Kath Soucie

Kath Soucie

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The Tigger Movie Review


Extraordinary
Bouncy, flouncy, trouncy, pouncy, fun, fun, fun, fun, fun. The wonderful thing about The Tigger Movie is it's fun for everyone. And it truly is. Guaranteed to bring both smiles and tears to every face, young and old alike, Walt Disney Pictures' The Tigger Movie is a refreshing surprise.

OK, I'll be the first to admit it - I wasn't looking forward to this picture. Yet another Disney animated epic, jam-packed with computer generated cels, overdone musical numbers, and one-dimensional characters that long ago stopped being characters and became cartoons. "More colorful fluff to sell t-shirts, pajamas and tennis shoes," I mumbled to myself as I took my seat. "Eye candy." But as the curtain drew up to reveal a pre-movie Disney-style mambo from Lou Vega (of "Mambo No.9" fame), I was whisked back to a time when a man named Walt Disney first introduced us to our imaginations.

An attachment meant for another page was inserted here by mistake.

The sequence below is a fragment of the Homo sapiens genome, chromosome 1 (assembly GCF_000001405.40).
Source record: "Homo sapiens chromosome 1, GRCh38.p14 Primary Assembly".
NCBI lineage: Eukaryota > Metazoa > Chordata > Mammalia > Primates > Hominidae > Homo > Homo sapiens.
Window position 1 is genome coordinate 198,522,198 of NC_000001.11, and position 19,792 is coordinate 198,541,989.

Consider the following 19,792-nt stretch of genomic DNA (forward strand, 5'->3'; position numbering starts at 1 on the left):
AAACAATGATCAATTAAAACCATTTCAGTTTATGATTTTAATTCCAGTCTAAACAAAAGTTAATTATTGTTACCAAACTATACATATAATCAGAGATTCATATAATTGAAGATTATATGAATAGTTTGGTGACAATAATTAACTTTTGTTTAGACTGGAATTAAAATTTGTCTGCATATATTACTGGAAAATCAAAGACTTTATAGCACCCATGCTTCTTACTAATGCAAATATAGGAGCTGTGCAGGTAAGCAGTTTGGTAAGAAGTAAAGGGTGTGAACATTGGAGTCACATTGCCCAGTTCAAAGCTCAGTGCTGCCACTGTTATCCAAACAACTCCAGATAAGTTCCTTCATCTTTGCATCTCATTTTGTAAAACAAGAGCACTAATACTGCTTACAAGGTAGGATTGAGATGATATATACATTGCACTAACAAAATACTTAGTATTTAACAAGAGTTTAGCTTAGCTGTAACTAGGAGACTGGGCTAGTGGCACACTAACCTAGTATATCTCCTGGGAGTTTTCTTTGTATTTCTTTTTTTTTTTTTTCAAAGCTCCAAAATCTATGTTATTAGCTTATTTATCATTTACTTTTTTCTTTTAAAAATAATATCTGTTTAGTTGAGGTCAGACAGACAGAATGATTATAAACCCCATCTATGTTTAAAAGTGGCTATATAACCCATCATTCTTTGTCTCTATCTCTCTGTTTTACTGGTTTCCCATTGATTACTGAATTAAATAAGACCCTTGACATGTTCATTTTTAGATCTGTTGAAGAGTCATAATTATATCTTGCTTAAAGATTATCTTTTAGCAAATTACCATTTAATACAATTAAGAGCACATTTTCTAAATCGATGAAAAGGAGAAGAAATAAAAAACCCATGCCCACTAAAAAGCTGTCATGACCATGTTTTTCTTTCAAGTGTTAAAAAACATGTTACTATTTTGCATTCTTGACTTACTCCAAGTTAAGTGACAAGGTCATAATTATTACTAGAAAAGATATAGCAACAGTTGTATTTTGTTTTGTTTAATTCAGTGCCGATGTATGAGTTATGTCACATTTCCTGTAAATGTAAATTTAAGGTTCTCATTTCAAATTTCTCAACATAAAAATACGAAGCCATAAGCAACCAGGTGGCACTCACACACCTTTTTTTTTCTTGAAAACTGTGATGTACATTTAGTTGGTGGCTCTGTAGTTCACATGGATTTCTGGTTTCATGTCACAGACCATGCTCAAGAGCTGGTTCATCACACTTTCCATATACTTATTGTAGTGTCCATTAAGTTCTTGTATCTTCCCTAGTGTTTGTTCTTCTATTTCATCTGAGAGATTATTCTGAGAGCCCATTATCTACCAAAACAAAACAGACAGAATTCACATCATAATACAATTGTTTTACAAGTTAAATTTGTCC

Continue reading: The Tigger Movie Review

Return to Never Land Review


Excellent
Nothing against Disney, but I find it sad that Return to Never Land ranks among the best movies released in 2002 thus far. Every year I hope Hollywood will break tradition and release quality movies during the first few months of the new year. But every year, January and February roll around, and every year, the same putrid junk finds a home at the multiplexes.

This year is no exception. Given the competition, Return to Never Land, sequel to the classic Peter Pan, is more worthy of your precious time than most of what's showing on the big screen this month.

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Pooh's Heffalump Movie Review


OK